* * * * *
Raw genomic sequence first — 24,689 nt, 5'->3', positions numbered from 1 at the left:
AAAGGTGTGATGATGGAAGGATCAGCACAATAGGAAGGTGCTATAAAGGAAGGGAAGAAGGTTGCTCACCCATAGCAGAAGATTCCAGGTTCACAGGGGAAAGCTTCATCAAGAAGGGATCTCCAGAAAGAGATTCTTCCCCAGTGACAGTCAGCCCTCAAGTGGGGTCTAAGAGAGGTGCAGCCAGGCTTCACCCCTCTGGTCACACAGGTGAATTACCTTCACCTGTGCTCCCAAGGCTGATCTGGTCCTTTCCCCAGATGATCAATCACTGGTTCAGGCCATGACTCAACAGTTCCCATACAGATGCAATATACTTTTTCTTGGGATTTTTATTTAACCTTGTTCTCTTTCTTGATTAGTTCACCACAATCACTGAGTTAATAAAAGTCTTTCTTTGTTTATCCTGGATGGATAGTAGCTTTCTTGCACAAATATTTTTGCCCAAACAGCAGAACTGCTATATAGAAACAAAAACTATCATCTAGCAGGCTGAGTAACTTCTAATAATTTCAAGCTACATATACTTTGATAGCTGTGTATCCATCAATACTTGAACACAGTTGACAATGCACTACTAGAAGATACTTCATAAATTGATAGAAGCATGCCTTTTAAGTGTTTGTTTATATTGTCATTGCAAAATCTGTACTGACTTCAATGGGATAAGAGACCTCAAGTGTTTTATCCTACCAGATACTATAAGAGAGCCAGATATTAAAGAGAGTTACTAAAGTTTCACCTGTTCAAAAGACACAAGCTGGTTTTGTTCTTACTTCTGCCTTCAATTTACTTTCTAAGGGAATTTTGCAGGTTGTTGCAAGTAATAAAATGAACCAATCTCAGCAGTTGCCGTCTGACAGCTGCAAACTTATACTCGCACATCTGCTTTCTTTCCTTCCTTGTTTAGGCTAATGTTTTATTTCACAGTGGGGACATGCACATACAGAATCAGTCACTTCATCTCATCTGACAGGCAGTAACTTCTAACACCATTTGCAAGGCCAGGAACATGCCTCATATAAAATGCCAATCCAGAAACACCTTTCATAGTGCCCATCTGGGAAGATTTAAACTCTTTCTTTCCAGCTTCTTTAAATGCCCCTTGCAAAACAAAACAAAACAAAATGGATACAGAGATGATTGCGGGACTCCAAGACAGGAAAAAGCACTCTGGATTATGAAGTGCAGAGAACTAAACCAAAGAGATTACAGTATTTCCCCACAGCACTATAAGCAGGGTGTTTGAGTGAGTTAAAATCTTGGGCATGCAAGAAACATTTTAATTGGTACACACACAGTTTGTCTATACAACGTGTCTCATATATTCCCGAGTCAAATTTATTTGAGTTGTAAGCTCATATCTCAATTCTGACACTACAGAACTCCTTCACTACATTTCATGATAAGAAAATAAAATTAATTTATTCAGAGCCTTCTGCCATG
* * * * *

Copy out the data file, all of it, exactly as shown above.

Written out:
Raw genomic sequence first — 24,689 nt, 5'->3', positions numbered from 1 at the left:
AAAGGTGTGATGATGGAAGGATCAGCACAATAGGAAGGTGCTATAAAGGAAGGGAAGAAGGTTGCTCACCCATAGCAGAAGATTCCAGGTTCACAGGGGAAAGCTTCATCAAGAAGGGATCTCCAGAAAGAGATTCTTCCCCAGTGACAGTCAGCCCTCAAGTGGGGTCTAAGAGAGGTGCAGCCAGGCTTCACCCCTCTGGTCACACAGGTGAATTACCTTCACCTGTGCTCCCAAGGCTGATCTGGTCCTTTCCCCAGATGATCAATCACTGGTTCAGGCCATGACTCAACAGTTCCCATACAGATGCAATATACTTTTTCTTGGGATTTTTATTTAACCTTGTTCTCTTTCTTGATTAGTTCACCACAATCACTGAGTTAATAAAAGTCTTTCTTTGTTTATCCTGGATGGATAGTAGCTTTCTTGCACAAATATTTTTGCCCAAACAGCAGAACTGCTATATAGAAACAAAAACTATCATCTAGCAGGCTGAGTAACTTCTAATAATTTCAAGCTACATATACTTTGATAGCTGTGTATCCATCAATACTTGAACACAGTTGACAATGCACTACTAGAAGATACTTCATAAATTGATAGAAGCATGCCTTTTAAGTGTTTGTTTATATTGTCATTGCAAAATCTGTACTGACTTCAATGGGATAAGAGACCTCAAGTGTTTTATCCTACCAGATACTATAAGAGAGCCAGATATTAAAGAGAGTTACTAAAGTTTCACCTGTTCAAAAGACACAAGCTGGTTTTGTTCTTACTTCTGCCTTCAATTTACTTTCTAAGGGAATTTTGCAGGTTGTTGCAAGTAATAAAATGAACCAATCTCAGCAGTTGCCGTCTGACAGCTGCAAACTTATACTCGCACATCTGCTTTCTTTCCTTCCTTGTTTAGGCTAATGTTTTATTTCACAGTGGGGACATGCACATACAGAATCAGTCACTTCATCTCATCTGACAGGCAGTAACTTCTAACACCATTTGCAAGGCCAGGAACATGCCTCATATAAAATGCCAATCCAGAAACACCTTTCATAGTGCCCATCTGGGAAGATTTAAACTCTTTCTTTCCAGCTTCTTTAAATGCCCCTTGCAAAACAAAACAAAACAAAATGGATACAGAGATGATTGCGGGACTCCAAGACAGGAAAAAGCACTCTGGATTATGAAGTGCAGAGAACTAAACCAAAGAGATTACAGTATTTCCCCACAGCACTATAAGCAGGGTGTTTGAGTGAGTTAAAATCTTGGGCATGCAAGAAACATTTTAATTGGTACACACACAGTTTGTCTATACAACGTGTCTCATATATTCCCGAGTCAAATTTATTTGAGTTGTAAGCTCATATCTCAATTCTGACACTACAGAACTCCTTCACTACATTTCATGATAAGAAAATAAAATTAATTTATTCAGAGCCTTCTGCCATG